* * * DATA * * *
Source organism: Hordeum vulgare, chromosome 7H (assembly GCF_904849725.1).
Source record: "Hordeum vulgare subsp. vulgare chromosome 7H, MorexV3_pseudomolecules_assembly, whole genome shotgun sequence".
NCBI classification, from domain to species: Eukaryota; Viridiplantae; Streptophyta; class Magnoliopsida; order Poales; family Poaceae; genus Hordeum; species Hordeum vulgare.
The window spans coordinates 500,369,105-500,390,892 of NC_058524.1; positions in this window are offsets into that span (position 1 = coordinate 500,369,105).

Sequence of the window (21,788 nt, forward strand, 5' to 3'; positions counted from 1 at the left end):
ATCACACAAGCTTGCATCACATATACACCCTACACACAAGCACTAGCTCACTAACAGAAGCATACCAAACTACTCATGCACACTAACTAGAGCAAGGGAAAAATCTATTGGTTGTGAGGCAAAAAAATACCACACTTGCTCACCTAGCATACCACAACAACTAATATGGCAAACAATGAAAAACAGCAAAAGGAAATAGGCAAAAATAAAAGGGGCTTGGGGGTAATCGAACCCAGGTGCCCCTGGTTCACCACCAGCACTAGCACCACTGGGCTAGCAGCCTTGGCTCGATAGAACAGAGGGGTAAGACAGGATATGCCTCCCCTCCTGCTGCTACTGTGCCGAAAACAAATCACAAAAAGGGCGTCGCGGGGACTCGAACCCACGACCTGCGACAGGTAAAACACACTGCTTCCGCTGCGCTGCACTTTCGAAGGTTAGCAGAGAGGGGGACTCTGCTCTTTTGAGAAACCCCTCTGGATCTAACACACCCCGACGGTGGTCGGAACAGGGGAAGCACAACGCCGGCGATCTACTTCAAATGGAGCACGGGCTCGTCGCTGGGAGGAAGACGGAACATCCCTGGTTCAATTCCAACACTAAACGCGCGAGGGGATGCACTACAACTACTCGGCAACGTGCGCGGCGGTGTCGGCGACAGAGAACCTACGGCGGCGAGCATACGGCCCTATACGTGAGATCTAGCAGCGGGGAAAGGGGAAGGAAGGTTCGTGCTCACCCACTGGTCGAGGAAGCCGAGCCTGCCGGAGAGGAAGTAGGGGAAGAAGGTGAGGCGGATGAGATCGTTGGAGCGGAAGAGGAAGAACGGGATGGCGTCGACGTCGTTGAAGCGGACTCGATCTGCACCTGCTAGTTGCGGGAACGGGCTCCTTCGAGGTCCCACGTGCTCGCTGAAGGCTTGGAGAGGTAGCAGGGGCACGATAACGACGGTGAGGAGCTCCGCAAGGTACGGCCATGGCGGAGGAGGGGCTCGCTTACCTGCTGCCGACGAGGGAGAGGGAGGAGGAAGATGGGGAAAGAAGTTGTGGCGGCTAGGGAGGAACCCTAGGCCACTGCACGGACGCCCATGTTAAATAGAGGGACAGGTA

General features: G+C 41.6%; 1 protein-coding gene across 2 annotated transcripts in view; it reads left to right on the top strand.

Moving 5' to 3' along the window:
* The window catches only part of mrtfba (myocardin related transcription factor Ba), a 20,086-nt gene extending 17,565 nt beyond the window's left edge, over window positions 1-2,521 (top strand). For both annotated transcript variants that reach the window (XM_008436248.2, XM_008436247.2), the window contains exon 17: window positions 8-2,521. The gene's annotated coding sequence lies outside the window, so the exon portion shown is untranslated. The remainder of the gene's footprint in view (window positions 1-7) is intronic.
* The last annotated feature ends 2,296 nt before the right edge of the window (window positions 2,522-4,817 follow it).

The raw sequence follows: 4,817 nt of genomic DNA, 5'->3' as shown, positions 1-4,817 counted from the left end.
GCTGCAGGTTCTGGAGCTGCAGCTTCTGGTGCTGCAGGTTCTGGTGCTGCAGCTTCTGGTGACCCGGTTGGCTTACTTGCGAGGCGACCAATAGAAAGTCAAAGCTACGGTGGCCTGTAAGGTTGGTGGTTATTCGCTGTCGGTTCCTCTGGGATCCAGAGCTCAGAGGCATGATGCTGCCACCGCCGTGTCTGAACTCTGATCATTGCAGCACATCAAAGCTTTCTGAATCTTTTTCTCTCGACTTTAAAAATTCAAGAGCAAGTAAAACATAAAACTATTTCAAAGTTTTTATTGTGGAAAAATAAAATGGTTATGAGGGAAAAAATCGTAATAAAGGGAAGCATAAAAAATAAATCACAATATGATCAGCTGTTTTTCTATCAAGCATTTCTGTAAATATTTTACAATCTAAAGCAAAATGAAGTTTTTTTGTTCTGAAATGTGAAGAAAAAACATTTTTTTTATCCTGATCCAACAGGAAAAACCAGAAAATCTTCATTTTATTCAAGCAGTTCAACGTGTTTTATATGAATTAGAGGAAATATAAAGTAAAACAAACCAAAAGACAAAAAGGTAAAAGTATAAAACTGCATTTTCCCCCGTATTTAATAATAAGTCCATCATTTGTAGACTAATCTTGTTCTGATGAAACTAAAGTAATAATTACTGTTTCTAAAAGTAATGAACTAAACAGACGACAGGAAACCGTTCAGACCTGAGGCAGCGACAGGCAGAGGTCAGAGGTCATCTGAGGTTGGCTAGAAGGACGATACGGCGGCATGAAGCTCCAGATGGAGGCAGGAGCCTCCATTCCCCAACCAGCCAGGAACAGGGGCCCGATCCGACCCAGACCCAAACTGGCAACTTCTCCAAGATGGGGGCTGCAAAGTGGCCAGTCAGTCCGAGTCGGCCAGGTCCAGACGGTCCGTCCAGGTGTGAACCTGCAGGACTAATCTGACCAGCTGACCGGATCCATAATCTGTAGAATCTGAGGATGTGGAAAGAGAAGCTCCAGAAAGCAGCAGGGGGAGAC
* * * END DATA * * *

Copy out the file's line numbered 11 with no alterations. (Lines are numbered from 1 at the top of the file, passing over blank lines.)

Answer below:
The raw sequence follows: 4,817 nt of genomic DNA, 5'->3' as shown, positions 1-4,817 counted from the left end.